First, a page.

Founded in 1903 as the Germanic Museum, the Busch–Reisinger Museum is the only museum in North America dedicated to the study of art from the German-speaking countries of Central and Northern Europe in all media and in all periods. William James spoke at its dedication. Its holdings include signiﬁcant works of Austrian Secession art, German expressionism, 1920s abstraction, and material related to the Bauhaus design school. Other strengths include late medieval sculpture and 18th-century art. The museum also holds noteworthy postwar and contemporary art from German-speaking Europe, including works by Georg Baselitz, Anselm Kiefer, Gerhard Richter, and one of the world’s most comprehensive collections of works by Joseph Beuys.
From 1921-1991, the Busch-Reisinger was located in Adolphus Busch Hall at 29 Kirkland Street. The Hall continues to house the Busch-Reisinger's founding collection of medieval plaster casts and an exhibition on the history of the Busch–Reisinger Museum; it also hosts concerts on its Flentrop pipe organ. In 1991, the Busch-Reisinger moved to the new Werner Otto Hall, designed by Gwathmey Siegel & Associates, at 32 Quincy Street.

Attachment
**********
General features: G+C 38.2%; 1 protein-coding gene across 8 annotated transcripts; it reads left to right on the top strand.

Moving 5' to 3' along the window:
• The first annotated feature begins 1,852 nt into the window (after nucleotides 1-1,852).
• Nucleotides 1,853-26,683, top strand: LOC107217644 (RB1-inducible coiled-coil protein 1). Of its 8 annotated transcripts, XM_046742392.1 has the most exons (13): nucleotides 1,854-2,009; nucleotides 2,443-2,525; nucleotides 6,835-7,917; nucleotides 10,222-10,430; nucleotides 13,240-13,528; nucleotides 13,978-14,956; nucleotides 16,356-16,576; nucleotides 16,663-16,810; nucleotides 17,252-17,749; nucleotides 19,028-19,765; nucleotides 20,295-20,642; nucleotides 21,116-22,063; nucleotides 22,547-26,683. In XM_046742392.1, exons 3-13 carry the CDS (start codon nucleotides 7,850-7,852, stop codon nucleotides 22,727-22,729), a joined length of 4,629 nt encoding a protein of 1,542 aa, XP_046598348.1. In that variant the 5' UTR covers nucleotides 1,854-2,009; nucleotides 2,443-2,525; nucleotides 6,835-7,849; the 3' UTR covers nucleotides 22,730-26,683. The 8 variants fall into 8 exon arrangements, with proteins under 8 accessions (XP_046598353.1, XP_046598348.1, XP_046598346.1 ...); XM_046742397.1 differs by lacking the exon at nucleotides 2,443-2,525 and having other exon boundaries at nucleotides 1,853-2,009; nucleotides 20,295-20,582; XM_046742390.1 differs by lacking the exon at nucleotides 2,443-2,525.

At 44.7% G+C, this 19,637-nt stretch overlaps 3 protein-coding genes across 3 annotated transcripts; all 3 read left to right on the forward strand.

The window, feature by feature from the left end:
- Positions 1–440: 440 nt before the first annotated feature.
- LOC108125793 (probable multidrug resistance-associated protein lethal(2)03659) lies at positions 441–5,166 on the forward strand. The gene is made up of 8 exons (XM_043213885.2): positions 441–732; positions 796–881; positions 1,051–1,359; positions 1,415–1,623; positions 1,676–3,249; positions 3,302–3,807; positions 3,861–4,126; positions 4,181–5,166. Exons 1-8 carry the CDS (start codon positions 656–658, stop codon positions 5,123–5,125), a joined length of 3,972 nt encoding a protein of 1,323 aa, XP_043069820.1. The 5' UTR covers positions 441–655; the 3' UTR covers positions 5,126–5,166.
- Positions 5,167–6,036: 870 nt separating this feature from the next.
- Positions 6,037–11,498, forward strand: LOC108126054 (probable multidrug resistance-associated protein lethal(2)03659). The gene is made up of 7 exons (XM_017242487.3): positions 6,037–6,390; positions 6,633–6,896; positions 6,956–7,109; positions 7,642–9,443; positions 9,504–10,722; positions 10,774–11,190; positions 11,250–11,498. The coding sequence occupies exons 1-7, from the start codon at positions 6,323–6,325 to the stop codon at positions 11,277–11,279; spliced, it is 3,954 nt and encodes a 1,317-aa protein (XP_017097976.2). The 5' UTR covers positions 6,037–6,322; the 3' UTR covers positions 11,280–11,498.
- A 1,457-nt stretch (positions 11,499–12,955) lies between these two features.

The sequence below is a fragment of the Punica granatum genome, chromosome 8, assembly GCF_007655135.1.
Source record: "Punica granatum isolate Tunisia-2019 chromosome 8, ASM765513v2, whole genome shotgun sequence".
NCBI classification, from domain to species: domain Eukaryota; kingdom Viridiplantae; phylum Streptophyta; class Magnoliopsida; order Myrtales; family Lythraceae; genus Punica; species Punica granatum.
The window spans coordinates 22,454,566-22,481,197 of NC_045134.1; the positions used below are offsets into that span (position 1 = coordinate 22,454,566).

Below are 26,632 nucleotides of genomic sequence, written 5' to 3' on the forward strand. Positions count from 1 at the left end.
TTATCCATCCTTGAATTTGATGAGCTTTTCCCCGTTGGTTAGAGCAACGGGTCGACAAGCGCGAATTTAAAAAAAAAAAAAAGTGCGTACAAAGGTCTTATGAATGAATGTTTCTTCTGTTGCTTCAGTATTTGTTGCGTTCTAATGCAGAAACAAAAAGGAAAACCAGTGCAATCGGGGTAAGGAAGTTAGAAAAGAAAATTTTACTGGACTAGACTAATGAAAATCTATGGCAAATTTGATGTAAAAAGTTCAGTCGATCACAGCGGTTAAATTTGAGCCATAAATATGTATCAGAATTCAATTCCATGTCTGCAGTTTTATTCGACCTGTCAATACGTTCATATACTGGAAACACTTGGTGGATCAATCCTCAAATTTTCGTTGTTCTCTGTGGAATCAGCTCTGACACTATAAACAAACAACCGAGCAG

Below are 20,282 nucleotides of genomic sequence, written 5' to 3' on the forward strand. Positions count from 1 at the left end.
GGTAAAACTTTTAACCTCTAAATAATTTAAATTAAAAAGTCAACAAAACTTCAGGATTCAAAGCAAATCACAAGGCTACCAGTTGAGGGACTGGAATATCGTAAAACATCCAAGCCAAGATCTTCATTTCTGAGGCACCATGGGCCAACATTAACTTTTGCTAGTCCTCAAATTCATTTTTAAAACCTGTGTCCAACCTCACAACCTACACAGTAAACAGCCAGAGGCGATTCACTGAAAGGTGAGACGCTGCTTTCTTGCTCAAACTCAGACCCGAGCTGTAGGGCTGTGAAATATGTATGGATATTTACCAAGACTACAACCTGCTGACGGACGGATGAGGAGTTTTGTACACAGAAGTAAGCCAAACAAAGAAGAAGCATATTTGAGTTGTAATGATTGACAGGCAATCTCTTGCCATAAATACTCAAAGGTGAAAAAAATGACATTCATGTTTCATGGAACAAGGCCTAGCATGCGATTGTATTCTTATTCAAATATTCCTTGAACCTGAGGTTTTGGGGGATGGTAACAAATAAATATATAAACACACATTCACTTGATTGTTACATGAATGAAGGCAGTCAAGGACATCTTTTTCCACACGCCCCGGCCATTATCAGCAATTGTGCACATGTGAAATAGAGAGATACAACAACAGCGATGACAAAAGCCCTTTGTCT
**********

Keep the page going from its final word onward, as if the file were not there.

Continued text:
In 2008, the 32 Quincy Street building that formerly housed the Fogg Museum and the Busch–Reisinger Museum closed for a major renovation project to create a new museum building designed by architect Renzo Piano that would house all three museums in one facility. During the renovation, selected works from all three museums were on display at the Arthur M. Sackler Museum. The combined, renovated, and expanded facility reopened in 2014 under the name "Harvard Art Museums".